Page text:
Swill: Five Barrel-Aged Gins You Need to Try
Swill is our bi-monthly column dedicated to liquor, wine, beer, and every other delicious dram that falls under the broader umbrella of booze. But it’s more than just tasting notes scribbled on a cocktail napkin — Swill is about getting outside of your comfort zone, trying new things, and exploring the big, wide world of libations. One week you might catch us halfway through a bottle of single-malt scotch, and the week after that we might be buzzing on some Ugandan moonshine made from bananas. This column is just one big boozy adventure, so grab yourself a glass and join us for another round.
If you’ve never had the pleasure of drinking gin that’s been aged in an oak barrel, you’re not living life to the fullest. Just as with other spirits –whiskey, rum, tequila, cognac, wine– barrel aging does something magical to gin. It mellows the spirit’s boozy bite, brings out certain botanicals, and depending on the type of barrel and style of aging, imparts the gin with wonderful new flavor notes you wouldn’t otherwise get.
Lately we’ve been on a bit of a gin kick, and over the past couple months we’ve encountered a few bottles that have blown our socks off. Here’s what you should keep an eye out for during your next trip to the liquor store:
First of all, we’ve got to give props Charleston Distilling for reigniting our love affair with aged gin. They sent us this bottle of this stuff to try out, and it was so good we’ve been “chasing the dragon” for the past two months trying to find something that compares. The gin spends 60 days in a six-year old bourbon barrel — just enough time to mellow and pick up the characteristic sweetness from the barrel’s previous occupant. Floral on the nose with heavy notes of lemongrass and anise, this gin is extremely approachable.
Made in Australia, this one is easily the most exotic of the bunch. Four Pillars makes it’s gin with a unique blend of botanicals, including whole oranges, lemon myrtle, and Tasmanain pepperberry leaf. This highly aromatic concoction is then sent to age in a solera of nine French Oak barrels for about three or four months, which mellows it out and makes it one of the best sipping gin’s we’ve ever encountered. It’s certainly a bit on the spendy side, but totally worth it.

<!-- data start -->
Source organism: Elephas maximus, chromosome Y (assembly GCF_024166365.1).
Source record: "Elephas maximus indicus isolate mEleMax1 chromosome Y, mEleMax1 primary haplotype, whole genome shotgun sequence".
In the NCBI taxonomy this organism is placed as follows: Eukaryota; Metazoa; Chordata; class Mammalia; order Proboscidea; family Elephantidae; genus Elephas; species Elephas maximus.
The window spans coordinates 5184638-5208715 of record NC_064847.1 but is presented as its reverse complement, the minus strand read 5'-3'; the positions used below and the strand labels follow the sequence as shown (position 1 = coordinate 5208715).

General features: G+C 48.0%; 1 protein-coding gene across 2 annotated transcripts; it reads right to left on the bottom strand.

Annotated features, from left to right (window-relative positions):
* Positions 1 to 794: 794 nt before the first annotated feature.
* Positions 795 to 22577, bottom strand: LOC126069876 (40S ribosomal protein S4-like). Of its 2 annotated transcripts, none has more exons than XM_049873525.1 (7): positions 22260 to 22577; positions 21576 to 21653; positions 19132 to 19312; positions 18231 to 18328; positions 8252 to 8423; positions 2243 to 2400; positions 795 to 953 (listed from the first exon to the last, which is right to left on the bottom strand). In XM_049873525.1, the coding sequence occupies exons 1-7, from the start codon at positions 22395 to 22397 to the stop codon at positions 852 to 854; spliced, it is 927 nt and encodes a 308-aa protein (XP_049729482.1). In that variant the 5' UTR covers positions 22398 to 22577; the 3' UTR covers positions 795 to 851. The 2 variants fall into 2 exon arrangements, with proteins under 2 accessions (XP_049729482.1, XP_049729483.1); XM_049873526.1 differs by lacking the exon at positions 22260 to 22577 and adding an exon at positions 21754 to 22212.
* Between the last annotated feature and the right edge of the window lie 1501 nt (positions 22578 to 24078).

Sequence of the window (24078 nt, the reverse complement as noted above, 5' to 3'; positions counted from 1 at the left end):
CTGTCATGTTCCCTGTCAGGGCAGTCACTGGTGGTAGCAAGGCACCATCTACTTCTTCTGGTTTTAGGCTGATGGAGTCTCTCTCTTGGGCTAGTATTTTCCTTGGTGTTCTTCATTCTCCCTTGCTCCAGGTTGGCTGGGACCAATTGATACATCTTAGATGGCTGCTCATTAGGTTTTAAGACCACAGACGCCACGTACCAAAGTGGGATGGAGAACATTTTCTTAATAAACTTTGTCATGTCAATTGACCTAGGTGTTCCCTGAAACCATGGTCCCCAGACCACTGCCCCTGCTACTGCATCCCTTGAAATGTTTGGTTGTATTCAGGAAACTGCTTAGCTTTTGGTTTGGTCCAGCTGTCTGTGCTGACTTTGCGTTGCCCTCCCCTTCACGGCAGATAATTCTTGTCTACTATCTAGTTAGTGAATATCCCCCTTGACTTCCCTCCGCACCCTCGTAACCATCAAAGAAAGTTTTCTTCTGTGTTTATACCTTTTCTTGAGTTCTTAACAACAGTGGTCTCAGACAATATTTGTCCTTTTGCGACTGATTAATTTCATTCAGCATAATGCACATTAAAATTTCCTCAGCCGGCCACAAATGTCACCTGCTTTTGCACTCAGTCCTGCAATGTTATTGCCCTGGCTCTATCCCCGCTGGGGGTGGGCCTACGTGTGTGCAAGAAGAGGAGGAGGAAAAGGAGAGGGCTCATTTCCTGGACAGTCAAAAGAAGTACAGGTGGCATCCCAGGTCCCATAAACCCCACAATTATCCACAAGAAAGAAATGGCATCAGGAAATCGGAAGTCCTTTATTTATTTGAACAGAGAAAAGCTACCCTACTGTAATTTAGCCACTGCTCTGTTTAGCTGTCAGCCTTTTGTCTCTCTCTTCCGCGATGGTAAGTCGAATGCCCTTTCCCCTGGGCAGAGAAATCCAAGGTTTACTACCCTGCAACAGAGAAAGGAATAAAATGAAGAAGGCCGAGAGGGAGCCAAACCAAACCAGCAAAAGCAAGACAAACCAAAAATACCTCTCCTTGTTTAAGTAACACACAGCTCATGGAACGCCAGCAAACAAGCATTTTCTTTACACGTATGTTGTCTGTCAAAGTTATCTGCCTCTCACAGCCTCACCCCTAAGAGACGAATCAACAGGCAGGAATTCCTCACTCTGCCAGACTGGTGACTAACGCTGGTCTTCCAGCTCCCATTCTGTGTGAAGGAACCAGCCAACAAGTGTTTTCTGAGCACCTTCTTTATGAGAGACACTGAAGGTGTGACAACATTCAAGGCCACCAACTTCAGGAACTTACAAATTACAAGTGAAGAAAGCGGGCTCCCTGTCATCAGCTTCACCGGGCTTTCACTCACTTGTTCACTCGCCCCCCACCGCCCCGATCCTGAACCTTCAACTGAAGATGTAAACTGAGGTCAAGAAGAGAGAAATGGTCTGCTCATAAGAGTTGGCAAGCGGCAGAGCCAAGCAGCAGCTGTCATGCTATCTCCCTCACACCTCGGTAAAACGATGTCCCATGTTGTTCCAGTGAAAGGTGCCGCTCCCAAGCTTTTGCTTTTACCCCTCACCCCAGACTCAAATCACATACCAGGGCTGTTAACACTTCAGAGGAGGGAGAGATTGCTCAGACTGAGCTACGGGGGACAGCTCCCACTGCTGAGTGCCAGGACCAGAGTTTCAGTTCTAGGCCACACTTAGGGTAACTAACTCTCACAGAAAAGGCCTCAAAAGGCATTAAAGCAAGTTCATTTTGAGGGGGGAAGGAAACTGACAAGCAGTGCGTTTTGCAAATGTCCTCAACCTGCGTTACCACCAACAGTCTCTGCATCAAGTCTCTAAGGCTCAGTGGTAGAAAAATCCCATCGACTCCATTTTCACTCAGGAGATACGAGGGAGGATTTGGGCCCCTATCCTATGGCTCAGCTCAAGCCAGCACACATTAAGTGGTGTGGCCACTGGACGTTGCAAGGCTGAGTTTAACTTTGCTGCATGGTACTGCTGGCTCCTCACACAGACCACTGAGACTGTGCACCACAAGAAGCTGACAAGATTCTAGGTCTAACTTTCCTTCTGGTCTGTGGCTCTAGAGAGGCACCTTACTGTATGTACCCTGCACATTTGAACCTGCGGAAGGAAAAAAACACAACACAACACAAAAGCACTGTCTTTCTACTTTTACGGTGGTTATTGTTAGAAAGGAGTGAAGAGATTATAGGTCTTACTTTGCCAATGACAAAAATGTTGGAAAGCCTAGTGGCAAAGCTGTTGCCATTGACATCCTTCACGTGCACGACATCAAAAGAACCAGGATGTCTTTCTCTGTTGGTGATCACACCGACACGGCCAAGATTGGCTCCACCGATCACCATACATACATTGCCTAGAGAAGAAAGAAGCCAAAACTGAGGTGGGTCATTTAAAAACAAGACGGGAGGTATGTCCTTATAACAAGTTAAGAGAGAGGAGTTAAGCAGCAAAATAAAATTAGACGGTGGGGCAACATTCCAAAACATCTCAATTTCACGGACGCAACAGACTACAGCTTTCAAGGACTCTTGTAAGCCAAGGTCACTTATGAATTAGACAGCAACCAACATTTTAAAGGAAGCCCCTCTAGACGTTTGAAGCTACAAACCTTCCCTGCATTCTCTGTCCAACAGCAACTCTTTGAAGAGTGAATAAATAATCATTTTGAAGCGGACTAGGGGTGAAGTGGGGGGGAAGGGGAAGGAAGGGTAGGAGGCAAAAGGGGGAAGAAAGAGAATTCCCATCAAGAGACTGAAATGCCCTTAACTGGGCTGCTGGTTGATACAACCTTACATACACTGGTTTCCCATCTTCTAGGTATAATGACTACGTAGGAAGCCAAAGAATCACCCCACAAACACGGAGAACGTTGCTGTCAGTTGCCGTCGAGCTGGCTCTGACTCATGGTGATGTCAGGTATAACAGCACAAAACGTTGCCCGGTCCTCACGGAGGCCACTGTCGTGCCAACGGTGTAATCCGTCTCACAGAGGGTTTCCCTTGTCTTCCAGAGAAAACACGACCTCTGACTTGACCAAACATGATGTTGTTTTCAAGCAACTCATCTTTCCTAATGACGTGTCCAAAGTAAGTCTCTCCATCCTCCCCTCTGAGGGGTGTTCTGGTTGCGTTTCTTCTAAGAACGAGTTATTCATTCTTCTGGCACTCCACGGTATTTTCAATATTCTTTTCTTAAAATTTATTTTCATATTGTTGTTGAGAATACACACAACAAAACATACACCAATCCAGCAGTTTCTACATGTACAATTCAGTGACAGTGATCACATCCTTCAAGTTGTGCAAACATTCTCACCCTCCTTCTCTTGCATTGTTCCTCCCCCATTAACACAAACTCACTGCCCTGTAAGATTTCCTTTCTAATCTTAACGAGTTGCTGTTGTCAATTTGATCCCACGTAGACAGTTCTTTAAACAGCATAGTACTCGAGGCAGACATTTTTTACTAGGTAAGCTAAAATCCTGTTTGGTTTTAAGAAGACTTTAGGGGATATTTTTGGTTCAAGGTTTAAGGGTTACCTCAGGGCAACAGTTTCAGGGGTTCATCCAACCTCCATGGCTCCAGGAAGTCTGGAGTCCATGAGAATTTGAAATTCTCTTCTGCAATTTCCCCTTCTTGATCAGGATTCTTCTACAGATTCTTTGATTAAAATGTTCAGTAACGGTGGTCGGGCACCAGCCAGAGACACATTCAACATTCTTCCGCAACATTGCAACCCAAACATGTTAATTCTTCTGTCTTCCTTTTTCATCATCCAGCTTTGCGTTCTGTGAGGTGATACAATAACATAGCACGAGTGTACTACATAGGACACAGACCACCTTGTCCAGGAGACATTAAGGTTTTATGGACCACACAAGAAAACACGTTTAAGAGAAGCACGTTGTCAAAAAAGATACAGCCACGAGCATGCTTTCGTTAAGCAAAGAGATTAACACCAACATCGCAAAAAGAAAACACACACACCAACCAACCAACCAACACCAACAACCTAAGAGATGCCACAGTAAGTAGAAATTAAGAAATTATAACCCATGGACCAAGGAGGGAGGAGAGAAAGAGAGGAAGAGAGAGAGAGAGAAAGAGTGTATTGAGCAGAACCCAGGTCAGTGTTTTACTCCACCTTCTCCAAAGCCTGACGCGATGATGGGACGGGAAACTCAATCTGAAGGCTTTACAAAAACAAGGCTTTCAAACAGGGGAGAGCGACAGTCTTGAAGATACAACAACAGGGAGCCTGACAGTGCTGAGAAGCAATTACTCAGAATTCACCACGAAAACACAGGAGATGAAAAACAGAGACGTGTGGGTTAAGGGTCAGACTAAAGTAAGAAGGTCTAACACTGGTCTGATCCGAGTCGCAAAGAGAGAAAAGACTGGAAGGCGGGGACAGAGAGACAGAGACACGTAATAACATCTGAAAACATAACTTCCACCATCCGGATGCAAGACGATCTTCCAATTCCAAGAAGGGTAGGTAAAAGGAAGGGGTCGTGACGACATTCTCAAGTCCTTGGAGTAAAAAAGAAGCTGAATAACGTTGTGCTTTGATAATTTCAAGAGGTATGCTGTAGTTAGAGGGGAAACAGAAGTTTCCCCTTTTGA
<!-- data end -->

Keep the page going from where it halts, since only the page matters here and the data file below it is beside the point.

This is probably one of the easiest barrel aged gins to track down, and lucky for you, it’s also one of the best. Citadelle is known for it’s Cognac, so it knows a thing or two about barrel aging. This stuff is aged for six months in French Oak using the solera method — so the barrel is never fully emptied, and un-aged gin is added in periodically. The end result is a wonderfully complex, vanilla-kissed gin with a faint hint of cinnamon.
Made in the Bay Area, this gin is about as hyphy as they come. Unlike some of the others on this list, it’s aged for 13 months in French Oak barrels, so it goes hella big on flavor, yadidimean? It’s bold, spicy, and at 124 proof, will knock you on your ass if you’re not careful. In a lot of ways, it tastes like the missing link between gin and whiskey. Even if you think you “don’t like gin”, you might actually dig this stuff. It’s completely different than the boring, run-of-the-mill gins you’ve probably tried.
Corsair is a distillery full of madmen. They experiment more than any distillery we know of, and as such, regularly come up with wildly unique concoctions that defy categorization. Their barrel aged gin is aged for six months in barrels that once held spiced rum, giving the elixir a creamy, sweet, and sort of peppery flavor. Since this was a limited release, it’s pretty hard to track down a bottle these days but if you’re lucky enough to find one –be it online or in a brick-and-mortar establishment– buy it before somebody else does.